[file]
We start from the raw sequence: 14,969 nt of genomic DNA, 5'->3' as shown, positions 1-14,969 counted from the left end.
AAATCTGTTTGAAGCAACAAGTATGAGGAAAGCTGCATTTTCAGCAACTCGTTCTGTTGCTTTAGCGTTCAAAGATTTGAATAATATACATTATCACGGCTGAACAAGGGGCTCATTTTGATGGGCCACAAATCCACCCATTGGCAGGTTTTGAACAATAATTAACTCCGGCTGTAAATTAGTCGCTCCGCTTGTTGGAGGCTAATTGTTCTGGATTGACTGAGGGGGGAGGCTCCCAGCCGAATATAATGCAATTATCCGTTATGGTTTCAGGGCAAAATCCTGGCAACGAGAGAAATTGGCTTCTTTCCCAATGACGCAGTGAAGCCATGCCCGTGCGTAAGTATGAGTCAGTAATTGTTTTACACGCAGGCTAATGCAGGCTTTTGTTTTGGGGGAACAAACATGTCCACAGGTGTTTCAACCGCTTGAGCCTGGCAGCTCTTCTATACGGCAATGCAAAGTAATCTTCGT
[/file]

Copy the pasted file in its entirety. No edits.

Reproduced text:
We start from the raw sequence: 14,969 nt of genomic DNA, 5'->3' as shown, positions 1-14,969 counted from the left end.
AAATCTGTTTGAAGCAACAAGTATGAGGAAAGCTGCATTTTCAGCAACTCGTTCTGTTGCTTTAGCGTTCAAAGATTTGAATAATATACATTATCACGGCTGAACAAGGGGCTCATTTTGATGGGCCACAAATCCACCCATTGGCAGGTTTTGAACAATAATTAACTCCGGCTGTAAATTAGTCGCTCCGCTTGTTGGAGGCTAATTGTTCTGGATTGACTGAGGGGGGAGGCTCCCAGCCGAATATAATGCAATTATCCGTTATGGTTTCAGGGCAAAATCCTGGCAACGAGAGAAATTGGCTTCTTTCCCAATGACGCAGTGAAGCCATGCCCGTGCGTAAGTATGAGTCAGTAATTGTTTTACACGCAGGCTAATGCAGGCTTTTGTTTTGGGGGAACAAACATGTCCACAGGTGTTTCAACCGCTTGAGCCTGGCAGCTCTTCTATACGGCAATGCAAAGTAATCTTCGT